First Circuit - Puerto Rico tax credit under section 936 (repealed); effects of sale of business eligible for credit during transition period 

June 4:  The U.S. Court of Appeals for the First Circuit—in a case of first impression—held that a sale of three lines of business eligible for the then-applicable Puerto Rico tax credit under section 936 did not result in a reduction of the taxpayer’s credit cap when the businesses were sold to an Irish corporation that was not subject to U.S. corporate income tax. OMJ Pharmaceuticals, Inc. v. United States, No. 13-1008 (1st Cir. June 3, 2014)

The First Circuit concluded that for the taxpayer’s Puerto Rico credit cap to have been reduced under the statutory regime, there must have been a corresponding increase in the buyer’s credit cap—and because the sale of the lines of business in this case did not increase any credit cap of the Irish corporate purchaser, the transfers did not reduce the taxpayer’s credit cap.


Read the First Circuit’s decision [PDF 305 KB]

Background

Section 936 (now repealed) provided a tax credit to U.S. corporations that fully offset the federal tax owed on income earned in the operation of any trade or business in Puerto Rico.


The legislation repealing section 936 in 1996 provided a 10-year transition period, during which the credit remained available only for taxpayers who had claimed it in previous years. During the final eight years of the transition period, the amount of taxable income that could be taken into account to compute the tax credit was capped at an amount approximately equal to the average of the amounts claimed in previous years. While the cap was generally fixed, it could be adjusted—up or down—to account for the taxpayer’s purchases and sales of businesses that had generated credit-eligible income.


For example, if one U.S. corporation sold to a second U.S. corporation a business that accounted for $1 million in average prior year credit claims, the credit cap for the purchasing corporation would normally be increased by $1 million, and the credit cap for the selling corporation would be decreased by the same amount.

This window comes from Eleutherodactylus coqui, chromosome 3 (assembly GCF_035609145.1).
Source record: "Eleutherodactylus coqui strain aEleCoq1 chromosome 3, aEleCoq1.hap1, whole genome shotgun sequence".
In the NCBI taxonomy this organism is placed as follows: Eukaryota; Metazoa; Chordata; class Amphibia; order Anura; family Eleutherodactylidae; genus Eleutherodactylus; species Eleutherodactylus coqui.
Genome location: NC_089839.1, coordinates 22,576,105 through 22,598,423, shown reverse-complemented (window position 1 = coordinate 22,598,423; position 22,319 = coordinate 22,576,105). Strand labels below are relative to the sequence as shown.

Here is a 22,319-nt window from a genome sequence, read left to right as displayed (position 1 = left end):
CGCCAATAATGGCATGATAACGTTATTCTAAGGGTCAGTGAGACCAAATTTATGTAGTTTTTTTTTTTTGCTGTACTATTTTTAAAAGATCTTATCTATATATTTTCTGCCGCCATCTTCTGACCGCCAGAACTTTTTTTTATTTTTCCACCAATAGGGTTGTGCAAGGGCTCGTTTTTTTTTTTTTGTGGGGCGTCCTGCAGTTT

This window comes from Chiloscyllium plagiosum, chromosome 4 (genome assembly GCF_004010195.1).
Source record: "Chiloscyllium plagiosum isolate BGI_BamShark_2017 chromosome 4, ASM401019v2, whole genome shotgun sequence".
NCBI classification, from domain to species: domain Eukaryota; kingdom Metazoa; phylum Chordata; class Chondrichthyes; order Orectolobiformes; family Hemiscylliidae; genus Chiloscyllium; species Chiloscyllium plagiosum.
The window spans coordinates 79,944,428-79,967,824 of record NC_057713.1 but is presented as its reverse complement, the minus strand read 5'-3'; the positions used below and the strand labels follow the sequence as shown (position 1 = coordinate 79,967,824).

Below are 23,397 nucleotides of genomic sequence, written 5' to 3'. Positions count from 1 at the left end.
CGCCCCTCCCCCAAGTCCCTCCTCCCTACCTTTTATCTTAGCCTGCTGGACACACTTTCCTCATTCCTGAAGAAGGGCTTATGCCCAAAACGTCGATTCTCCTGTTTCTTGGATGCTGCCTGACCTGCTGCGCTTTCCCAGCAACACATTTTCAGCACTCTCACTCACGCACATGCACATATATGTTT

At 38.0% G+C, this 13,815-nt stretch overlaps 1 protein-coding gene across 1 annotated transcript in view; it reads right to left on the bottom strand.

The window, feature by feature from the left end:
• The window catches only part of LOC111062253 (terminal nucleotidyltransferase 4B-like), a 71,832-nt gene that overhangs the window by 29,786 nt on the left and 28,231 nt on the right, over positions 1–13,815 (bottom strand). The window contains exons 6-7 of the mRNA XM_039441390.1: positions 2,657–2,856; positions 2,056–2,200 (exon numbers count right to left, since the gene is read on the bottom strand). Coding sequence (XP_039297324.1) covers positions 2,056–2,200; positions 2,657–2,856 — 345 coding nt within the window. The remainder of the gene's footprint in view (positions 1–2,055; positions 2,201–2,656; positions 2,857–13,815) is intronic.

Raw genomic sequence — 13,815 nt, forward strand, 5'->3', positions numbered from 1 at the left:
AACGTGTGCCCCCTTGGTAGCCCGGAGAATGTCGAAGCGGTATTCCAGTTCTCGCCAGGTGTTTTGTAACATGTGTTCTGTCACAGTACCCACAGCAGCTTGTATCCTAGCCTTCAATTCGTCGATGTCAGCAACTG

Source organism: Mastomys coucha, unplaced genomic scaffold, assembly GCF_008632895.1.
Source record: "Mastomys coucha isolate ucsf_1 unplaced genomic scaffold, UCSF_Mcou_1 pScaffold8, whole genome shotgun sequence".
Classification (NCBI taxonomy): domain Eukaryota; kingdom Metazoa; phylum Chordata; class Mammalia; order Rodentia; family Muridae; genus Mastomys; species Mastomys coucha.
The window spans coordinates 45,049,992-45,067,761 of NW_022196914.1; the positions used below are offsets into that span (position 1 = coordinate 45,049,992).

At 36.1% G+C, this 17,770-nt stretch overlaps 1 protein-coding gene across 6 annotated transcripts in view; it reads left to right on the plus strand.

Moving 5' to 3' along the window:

©2014 KPMG LLP, a Delaware limited liability partnership and the U.S. member firm of the KPMG network of independent member firms affiliated with KPMG International Cooperative ("KPMG International"), a Swiss entity. All rights reserved.


The KPMG logo and name are trademarks of KPMG International.


KPMG International is a Swiss cooperative that serves as a coordinating entity for a network of independent member firms. KPMG International provides no audit or other client services. Such services are provided solely by member firms in their respective geographic areas. KPMG International and its member firms are legally distinct and separate entities. They are not and nothing contained herein shall be construed to place these entities in the relationship of parents, subsidiaries, agents, partners, or joint venturers. No member firm has any authority (actual, apparent, implied or otherwise) to obligate or bind KPMG International or any member firm in any manner whatsoever.


The information contained in herein is of a general nature and is not intended to address the circumstances of any particular individual or entity. Although we endeavor to provide accurate and timely information, there can be no guarantee that such information is accurate as of the date it is received or that it will continue to be accurate in the future. No one should act on such information without appropriate professional advice after a thorough examination of the particular situation.


Direct comments, including requests for subscriptions, to us-kpmgwnt@kpmg.com.
For more information, contact KPMG's Federal Tax Legislative and Regulatory Services Group at:

+ 1 202 533 4366

1801 K Street NW
Washington, DC 20006.

Share this

Share this